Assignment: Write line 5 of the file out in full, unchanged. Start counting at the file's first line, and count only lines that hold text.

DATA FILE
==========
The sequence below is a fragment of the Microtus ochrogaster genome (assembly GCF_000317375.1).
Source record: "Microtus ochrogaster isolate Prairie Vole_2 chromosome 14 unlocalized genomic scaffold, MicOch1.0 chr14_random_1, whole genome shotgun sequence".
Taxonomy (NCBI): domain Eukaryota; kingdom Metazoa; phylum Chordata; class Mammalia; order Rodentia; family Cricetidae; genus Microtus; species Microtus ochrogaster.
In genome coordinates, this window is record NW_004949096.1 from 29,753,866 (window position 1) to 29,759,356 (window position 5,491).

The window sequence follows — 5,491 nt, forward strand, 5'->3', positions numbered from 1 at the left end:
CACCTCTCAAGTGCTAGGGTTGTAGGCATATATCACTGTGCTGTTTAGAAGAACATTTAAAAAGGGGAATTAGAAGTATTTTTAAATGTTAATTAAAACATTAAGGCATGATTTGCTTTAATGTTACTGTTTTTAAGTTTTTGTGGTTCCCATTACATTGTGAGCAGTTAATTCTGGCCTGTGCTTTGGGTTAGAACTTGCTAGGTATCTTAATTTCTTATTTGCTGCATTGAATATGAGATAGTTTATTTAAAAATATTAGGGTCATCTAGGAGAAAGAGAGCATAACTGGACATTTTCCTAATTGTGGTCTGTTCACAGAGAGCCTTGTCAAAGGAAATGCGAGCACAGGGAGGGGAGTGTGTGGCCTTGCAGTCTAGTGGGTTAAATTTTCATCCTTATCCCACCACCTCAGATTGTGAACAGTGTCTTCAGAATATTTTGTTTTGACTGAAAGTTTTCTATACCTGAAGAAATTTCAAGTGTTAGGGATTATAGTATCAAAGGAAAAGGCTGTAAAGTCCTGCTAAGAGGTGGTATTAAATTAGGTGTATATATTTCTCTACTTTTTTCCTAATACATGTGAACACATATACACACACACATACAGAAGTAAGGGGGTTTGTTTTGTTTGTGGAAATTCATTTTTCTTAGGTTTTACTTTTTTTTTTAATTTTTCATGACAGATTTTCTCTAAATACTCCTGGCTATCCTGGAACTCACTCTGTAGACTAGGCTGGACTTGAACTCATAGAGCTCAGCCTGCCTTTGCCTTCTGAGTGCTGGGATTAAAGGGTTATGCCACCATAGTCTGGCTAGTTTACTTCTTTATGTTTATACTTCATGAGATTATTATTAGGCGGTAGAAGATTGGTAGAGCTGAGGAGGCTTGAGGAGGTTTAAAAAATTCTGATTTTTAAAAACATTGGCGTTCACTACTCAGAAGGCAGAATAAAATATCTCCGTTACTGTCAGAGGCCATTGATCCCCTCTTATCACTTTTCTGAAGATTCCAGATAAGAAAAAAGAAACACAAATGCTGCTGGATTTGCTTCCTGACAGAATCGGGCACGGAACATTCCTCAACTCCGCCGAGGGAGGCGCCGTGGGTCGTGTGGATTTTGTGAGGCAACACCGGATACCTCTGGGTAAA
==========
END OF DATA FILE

The window sequence follows — 5,491 nt, forward strand, 5'->3', positions numbered from 1 at the left end: